Hardball Questions: Kent Williams

Kent Williams and I were returning from a ballgame downtown on a cool summer evening. The hometown Blue Jays had defeated their division rivals from Tampa Bay in the first game of a 3-game set. We happened upon a baseball park and proceeded down a path towards the bleachers behind the backstop. We noted the bright lights shining in vain on the field; no one was playing.

We were in Christie Pits, a park west of the downtown Toronto core in a mixed residential and commercial neighborhood. Many years ago I lived in a house not more than a Jesse Barfield stone throw from here. The ballpark is in a hollow that was dug out long ago, and the slope provides grass “bleachers” to augment the few conventional ones that remain. It’s a rudimentary park with chain-link fences, but it is also the home of the Toronto Maple Leafs of the Ontario-based Intercounty Baseball League. Former major leaguers Paul Spoljaric and the Butler brothers (Rob and Rich) have played in the league. I chose this spot for our interview because I know a little something about the significance this place has to Kent.

There are great memories for me at this park. This is my neighborhood. My high school team has played here many times, sometimes with success and sometimes ending in heartbreaking defeats. I’ve watched many great Leafs games over the years. This is my favorite baseball spot in the city. There’s no place better on a Sunday afternoon to come out and watch excellent caliber ball. It’s a little gem for those in Toronto who haven’t discovered it.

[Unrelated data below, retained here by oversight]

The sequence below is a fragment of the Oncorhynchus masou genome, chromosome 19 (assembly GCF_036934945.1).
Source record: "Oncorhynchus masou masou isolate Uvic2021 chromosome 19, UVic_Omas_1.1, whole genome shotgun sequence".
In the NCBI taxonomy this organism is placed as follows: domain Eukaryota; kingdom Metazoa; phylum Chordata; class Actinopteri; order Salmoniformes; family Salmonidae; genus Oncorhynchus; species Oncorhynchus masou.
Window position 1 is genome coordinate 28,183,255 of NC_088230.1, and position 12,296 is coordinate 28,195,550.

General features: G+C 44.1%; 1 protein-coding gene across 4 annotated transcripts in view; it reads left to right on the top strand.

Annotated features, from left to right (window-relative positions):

Kent Williams was born in Port Colborne, Ontario, a town on the north shore of Lake Erie. He started playing baseball on the sandlots when he was five. His first organised baseball experience came at the age of seven. From there, the family moved to Etobicoke, where he played organised ball as a teenager.

“My playing career was nothing to really write home about. I was always a good hitter who never had a position, but they moved me around the field so that they could keep my bat in the lineup.”

A Kevin Mench type?

“With a bit more speed on the bases. To this day that’s part of the way I coach – we try to out hit everybody.”

When Kent caught the baseball bug, his exposure to the big leagues came via radio, weekly broadcasts on television, and of course the World Series. Who were his favorite players, his heroes?